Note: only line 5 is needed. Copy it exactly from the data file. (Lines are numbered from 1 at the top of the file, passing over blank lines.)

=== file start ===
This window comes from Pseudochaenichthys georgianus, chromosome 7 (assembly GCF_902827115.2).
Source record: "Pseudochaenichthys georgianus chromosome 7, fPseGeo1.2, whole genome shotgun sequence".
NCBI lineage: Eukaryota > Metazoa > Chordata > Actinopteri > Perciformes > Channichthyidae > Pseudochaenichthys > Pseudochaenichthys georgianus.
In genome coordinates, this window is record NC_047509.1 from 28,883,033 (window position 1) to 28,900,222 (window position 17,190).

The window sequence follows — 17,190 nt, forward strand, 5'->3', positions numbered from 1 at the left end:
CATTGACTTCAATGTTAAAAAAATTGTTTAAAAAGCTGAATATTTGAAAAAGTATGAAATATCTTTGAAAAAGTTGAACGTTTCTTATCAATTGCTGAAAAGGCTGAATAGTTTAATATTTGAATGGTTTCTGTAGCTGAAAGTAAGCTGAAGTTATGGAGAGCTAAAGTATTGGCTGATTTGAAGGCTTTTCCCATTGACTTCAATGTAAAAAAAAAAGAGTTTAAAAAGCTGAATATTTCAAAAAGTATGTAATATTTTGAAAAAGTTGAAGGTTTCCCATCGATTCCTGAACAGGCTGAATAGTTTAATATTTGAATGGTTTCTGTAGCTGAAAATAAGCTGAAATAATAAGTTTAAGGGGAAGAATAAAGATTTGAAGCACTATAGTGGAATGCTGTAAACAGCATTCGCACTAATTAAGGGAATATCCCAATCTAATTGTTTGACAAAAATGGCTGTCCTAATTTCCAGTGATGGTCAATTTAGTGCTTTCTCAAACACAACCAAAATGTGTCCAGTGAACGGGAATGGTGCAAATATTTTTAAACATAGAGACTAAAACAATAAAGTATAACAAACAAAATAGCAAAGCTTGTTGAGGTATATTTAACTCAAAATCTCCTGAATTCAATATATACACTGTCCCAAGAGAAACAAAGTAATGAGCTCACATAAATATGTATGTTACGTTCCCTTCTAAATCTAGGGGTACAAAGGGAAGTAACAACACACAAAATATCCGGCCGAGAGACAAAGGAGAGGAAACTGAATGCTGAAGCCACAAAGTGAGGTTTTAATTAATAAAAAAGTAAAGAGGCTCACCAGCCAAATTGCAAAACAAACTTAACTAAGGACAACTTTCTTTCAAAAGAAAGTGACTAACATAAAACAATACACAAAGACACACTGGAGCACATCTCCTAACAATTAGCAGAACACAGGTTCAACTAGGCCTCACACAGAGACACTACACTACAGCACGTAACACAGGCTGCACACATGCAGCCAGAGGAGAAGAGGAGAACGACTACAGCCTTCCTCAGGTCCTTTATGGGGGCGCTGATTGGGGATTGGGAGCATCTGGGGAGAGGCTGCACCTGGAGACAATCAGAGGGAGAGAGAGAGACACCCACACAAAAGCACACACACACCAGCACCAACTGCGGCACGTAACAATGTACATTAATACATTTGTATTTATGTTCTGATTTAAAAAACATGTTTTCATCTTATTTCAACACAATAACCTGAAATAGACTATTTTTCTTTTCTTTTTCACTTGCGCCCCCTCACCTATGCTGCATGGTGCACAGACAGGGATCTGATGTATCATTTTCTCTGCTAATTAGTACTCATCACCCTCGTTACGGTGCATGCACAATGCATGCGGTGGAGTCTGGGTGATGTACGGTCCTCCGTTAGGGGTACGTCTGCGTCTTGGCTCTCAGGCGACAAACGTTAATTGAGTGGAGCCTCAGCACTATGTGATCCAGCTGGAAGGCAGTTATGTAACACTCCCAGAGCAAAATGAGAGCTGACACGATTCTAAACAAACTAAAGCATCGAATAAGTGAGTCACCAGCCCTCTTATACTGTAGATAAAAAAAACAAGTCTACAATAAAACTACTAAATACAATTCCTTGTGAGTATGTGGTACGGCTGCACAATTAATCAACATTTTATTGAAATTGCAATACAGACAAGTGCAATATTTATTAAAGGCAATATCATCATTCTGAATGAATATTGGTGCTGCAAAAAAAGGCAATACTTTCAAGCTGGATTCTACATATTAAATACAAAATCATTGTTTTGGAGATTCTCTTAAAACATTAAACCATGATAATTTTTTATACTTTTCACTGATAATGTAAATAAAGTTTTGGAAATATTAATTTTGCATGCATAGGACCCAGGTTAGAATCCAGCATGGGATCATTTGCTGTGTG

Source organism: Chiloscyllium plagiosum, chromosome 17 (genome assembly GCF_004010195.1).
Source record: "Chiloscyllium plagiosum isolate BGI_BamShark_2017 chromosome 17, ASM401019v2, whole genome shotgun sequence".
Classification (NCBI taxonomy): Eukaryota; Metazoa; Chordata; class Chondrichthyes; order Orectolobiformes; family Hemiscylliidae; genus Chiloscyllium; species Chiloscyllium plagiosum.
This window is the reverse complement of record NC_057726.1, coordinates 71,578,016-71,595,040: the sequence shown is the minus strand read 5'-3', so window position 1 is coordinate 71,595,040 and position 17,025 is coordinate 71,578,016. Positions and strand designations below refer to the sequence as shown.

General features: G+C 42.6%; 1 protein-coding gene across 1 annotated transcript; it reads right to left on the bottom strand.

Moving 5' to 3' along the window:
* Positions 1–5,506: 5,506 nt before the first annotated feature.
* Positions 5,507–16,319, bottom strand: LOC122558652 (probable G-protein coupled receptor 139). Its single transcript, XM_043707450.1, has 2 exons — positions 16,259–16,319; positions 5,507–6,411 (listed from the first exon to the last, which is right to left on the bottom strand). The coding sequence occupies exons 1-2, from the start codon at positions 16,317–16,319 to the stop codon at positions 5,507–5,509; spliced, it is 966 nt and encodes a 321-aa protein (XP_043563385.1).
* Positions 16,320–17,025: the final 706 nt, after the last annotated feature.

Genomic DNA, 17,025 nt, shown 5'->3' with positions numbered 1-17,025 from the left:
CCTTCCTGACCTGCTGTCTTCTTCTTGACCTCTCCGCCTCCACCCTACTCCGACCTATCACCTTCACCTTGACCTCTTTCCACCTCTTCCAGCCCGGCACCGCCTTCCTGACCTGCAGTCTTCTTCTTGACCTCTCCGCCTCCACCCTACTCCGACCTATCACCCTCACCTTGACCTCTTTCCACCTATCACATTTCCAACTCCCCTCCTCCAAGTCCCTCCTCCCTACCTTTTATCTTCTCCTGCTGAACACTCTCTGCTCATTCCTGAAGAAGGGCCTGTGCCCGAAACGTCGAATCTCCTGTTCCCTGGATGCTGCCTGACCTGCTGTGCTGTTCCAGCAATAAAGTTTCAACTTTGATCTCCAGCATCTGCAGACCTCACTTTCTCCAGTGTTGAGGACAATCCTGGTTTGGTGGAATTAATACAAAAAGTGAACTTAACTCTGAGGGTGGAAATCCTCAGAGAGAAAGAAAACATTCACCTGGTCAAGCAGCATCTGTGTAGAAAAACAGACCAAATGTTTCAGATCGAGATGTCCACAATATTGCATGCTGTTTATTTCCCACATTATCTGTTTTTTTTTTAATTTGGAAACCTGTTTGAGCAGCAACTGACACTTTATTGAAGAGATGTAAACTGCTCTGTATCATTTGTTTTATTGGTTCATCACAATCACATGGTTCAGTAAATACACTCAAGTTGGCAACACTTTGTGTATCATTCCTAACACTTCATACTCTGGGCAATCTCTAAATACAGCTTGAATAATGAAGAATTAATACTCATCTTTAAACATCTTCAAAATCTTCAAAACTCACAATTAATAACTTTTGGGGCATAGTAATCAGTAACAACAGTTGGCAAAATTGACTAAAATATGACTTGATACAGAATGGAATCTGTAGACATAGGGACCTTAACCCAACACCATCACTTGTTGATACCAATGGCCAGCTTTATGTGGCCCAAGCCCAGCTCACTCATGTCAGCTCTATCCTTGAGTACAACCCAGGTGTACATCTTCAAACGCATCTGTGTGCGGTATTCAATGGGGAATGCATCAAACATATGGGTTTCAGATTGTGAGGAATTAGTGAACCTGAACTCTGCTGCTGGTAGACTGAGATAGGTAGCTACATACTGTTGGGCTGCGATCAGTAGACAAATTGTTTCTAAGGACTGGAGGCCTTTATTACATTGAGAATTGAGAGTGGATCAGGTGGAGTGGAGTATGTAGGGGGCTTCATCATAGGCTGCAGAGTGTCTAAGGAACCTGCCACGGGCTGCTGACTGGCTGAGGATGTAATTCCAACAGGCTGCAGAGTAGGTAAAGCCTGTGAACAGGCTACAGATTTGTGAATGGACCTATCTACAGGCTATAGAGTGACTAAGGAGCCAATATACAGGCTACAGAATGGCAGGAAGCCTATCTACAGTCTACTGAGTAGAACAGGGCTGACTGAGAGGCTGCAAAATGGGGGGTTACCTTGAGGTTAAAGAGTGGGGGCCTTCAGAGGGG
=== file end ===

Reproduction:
The window sequence follows — 17,190 nt, forward strand, 5'->3', positions numbered from 1 at the left end: